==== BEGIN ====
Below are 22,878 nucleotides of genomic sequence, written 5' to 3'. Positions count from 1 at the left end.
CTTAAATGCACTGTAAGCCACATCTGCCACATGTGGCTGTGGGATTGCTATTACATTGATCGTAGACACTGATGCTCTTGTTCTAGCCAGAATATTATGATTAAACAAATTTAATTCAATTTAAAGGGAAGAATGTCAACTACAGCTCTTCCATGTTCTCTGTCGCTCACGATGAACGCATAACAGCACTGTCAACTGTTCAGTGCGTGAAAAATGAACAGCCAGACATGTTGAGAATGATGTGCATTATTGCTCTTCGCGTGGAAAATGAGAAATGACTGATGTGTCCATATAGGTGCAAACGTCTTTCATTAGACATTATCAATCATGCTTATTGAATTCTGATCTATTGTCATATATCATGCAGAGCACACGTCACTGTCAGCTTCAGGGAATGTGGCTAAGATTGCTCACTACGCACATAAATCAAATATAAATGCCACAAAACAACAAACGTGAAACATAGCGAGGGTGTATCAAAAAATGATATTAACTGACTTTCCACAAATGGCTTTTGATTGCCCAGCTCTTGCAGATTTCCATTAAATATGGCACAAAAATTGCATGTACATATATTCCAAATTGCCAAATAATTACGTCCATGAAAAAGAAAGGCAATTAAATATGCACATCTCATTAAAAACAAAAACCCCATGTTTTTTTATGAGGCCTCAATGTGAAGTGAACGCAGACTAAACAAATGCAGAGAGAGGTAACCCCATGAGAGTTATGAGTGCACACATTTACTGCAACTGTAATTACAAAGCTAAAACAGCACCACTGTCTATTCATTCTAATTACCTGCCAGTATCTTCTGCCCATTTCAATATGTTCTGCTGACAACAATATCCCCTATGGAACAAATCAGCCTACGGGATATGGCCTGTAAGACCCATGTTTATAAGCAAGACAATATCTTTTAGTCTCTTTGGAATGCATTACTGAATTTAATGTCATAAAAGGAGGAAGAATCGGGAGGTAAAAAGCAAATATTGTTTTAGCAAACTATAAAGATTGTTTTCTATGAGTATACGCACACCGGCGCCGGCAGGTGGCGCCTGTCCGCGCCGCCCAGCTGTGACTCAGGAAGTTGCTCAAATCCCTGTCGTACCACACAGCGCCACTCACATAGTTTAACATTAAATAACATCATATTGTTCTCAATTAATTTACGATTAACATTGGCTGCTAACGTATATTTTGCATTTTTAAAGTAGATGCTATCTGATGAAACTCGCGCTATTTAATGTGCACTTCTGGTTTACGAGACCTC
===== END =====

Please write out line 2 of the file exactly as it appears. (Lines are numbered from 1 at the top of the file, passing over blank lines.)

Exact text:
CTTAAATGCACTGTAAGCCACATCTGCCACATGTGGCTGTGGGATTGCTATTACATTGATCGTAGACACTGATGCTCTTGTTCTAGCCAGAATATTATGATTAAACAAATTTAATTCAATTTAAAGGGAAGAATGTCAACTACAGCTCTTCCATGTTCTCTGTCGCTCACGATGAACGCATAACAGCACTGTCAACTGTTCAGTGCGTGAAAAATGAACAGCCAGACATGTTGAGAATGATGTGCATTATTGCTCTTCGCGTGGAAAATGAGAAATGACTGATGTGTCCATATAGGTGCAAACGTCTTTCATTAGACATTATCAATCATGCTTATTGAATTCTGATCTATTGTCATATATCATGCAGAGCACACGTCACTGTCAGCTTCAGGGAATGTGGCTAAGATTGCTCACTACGCACATAAATCAAATATAAATGCCACAAAACAACAAACGTGAAACATAGCGAGGGTGTATCAAAAAATGATATTAACTGACTTTCCACAAATGGCTTTTGATTGCCCAGCTCTTGCAGATTTCCATTAAATATGGCACAAAAATTGCATGTACATATATTCCAAATTGCCAAATAATTACGTCCATGAAAAAGAAAGGCAATTAAATATGCACATCTCATTAAAAACAAAAACCCCATGTTTTTTTATGAGGCCTCAATGTGAAGTGAACGCAGACTAAACAAATGCAGAGAGAGGTAACCCCATGAGAGTTATGAGTGCACACATTTACTGCAACTGTAATTACAAAGCTAAAACAGCACCACTGTCTATTCATTCTAATTACCTGCCAGTATCTTCTGCCCATTTCAATATGTTCTGCTGACAACAATATCCCCTATGGAACAAATCAGCCTACGGGATATGGCCTGTAAGACCCATGTTTATAAGCAAGACAATATCTTTTAGTCTCTTTGGAATGCATTACTGAATTTAATGTCATAAAAGGAGGAAGAATCGGGAGGTAAAAAGCAAATATTGTTTTAGCAAACTATAAAGATTGTTTTCTATGAGTATACGCACACCGGCGCCGGCAGGTGGCGCCTGTCCGCGCCGCCCAGCTGTGACTCAGGAAGTTGCTCAAATCCCTGTCGTACCACACAGCGCCACTCACATAGTTTAACATTAAATAACATCATATTGTTCTCAATTAATTTACGATTAACATTGGCTGCTAACGTATATTTTGCATTTTTAAAGTAGATGCTATCTGATGAAACTCGCGCTATTTAATGTGCACTTCTGGTTTACGAGACCTC